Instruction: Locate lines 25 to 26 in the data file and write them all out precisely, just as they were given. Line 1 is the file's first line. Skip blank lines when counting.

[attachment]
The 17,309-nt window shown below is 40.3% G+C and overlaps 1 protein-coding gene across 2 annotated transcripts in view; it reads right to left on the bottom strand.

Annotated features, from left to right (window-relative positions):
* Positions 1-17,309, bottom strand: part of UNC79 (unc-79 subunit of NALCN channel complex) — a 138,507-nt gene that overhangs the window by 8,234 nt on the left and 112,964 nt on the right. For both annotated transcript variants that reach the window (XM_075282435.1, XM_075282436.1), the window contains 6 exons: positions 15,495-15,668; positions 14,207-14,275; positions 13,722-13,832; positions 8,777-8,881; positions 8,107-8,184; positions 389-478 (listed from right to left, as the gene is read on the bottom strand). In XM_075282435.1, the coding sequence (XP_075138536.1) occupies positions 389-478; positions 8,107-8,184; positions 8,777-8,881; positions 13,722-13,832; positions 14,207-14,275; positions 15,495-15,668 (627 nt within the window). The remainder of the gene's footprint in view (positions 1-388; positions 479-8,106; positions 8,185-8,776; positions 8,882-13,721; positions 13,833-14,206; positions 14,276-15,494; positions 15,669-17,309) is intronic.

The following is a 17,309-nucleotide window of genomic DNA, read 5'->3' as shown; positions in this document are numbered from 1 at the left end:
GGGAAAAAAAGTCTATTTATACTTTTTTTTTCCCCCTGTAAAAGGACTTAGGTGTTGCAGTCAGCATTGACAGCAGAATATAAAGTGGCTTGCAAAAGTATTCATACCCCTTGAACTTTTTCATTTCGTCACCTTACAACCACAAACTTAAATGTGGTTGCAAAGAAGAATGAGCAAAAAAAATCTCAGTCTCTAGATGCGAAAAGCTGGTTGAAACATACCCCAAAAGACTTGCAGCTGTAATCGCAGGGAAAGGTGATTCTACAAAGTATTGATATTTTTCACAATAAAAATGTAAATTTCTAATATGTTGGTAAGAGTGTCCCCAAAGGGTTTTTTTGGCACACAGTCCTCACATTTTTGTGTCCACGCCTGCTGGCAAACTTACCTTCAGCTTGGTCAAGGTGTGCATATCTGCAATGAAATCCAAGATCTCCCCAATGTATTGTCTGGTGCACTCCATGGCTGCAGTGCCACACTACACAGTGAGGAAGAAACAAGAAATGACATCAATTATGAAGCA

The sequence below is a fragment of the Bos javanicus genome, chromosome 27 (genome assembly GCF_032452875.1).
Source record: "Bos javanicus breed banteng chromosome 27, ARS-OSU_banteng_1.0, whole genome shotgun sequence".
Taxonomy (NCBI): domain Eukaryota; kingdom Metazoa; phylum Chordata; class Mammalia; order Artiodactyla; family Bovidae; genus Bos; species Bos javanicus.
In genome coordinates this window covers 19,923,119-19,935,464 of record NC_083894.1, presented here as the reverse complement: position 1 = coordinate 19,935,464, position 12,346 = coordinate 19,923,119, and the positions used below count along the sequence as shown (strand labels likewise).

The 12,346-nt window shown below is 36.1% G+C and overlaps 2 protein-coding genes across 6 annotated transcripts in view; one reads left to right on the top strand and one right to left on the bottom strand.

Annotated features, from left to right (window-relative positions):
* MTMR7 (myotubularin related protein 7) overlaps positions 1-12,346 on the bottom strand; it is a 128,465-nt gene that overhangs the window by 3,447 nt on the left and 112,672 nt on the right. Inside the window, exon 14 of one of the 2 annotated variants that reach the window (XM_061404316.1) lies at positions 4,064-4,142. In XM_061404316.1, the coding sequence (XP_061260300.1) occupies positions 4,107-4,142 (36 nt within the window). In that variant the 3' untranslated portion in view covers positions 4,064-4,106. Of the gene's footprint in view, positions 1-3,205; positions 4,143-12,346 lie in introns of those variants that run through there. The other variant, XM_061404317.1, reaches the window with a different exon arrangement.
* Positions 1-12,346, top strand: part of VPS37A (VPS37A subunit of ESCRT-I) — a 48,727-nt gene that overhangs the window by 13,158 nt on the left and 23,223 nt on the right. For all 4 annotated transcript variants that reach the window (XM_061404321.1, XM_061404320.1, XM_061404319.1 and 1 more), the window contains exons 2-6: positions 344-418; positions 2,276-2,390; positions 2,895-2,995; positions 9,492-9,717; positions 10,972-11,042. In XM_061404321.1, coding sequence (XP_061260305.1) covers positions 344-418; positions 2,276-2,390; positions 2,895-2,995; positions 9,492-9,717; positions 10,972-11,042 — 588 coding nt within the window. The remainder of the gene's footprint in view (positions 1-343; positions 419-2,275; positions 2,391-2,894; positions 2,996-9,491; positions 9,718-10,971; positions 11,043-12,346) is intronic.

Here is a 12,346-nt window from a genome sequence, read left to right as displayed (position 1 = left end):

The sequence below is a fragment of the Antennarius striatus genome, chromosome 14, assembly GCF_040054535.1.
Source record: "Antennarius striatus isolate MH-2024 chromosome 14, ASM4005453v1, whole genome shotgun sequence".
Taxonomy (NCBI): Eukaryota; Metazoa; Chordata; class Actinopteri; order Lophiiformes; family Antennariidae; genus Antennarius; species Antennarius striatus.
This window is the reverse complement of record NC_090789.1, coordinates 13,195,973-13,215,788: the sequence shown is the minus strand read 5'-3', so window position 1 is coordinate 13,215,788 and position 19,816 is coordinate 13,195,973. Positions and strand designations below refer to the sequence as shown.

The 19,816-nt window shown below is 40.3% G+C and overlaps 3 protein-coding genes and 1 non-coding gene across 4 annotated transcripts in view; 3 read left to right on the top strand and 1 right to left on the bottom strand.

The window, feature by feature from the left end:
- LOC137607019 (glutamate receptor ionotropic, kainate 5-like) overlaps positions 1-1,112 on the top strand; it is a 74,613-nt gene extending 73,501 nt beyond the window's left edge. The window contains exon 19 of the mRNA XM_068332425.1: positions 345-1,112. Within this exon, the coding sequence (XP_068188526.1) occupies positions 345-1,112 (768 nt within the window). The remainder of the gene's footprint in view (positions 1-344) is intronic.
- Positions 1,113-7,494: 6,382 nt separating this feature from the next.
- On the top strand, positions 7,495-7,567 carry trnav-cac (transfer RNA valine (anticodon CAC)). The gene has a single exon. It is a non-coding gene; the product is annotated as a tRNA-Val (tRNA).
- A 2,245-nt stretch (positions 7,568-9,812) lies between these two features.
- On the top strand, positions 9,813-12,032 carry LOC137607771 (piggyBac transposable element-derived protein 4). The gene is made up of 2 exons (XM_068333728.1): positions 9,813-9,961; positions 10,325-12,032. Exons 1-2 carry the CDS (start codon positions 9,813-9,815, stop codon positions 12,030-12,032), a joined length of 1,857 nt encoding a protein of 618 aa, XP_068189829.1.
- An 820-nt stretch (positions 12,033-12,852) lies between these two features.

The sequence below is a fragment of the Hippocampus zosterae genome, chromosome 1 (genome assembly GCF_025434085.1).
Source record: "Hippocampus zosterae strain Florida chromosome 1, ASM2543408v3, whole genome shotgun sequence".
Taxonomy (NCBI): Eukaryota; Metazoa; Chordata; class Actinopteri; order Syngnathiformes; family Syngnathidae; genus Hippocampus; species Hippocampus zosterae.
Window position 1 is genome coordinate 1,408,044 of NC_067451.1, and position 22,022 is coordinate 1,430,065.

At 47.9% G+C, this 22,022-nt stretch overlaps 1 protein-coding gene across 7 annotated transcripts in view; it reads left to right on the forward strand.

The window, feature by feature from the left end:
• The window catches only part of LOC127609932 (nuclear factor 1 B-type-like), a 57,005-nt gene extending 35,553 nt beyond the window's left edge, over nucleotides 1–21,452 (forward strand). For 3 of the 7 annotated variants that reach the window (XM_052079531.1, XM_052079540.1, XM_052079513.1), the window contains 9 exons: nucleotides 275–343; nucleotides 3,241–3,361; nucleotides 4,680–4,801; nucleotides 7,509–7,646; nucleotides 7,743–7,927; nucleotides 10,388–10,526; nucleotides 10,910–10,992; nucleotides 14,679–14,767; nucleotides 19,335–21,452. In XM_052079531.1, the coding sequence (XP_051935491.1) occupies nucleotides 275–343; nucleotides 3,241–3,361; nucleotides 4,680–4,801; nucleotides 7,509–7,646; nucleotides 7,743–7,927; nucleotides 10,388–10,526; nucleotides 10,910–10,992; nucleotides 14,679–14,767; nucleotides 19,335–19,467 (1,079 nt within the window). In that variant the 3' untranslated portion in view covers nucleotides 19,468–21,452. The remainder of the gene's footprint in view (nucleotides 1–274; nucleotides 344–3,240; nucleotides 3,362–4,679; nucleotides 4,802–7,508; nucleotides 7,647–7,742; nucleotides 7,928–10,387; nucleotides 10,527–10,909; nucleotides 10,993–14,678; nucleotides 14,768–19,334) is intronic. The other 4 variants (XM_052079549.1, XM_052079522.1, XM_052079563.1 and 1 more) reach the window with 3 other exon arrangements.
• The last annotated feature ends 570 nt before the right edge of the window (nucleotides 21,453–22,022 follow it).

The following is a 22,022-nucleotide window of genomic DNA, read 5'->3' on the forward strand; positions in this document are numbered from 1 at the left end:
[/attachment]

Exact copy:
- On the top strand, positions 9,813-12,032 carry LOC137607771 (piggyBac transposable element-derived protein 4). The gene is made up of 2 exons (XM_068333728.1): positions 9,813-9,961; positions 10,325-12,032. Exons 1-2 carry the CDS (start codon positions 9,813-9,815, stop codon positions 12,030-12,032), a joined length of 1,857 nt encoding a protein of 618 aa, XP_068189829.1.
- An 820-nt stretch (positions 12,033-12,852) lies between these two features.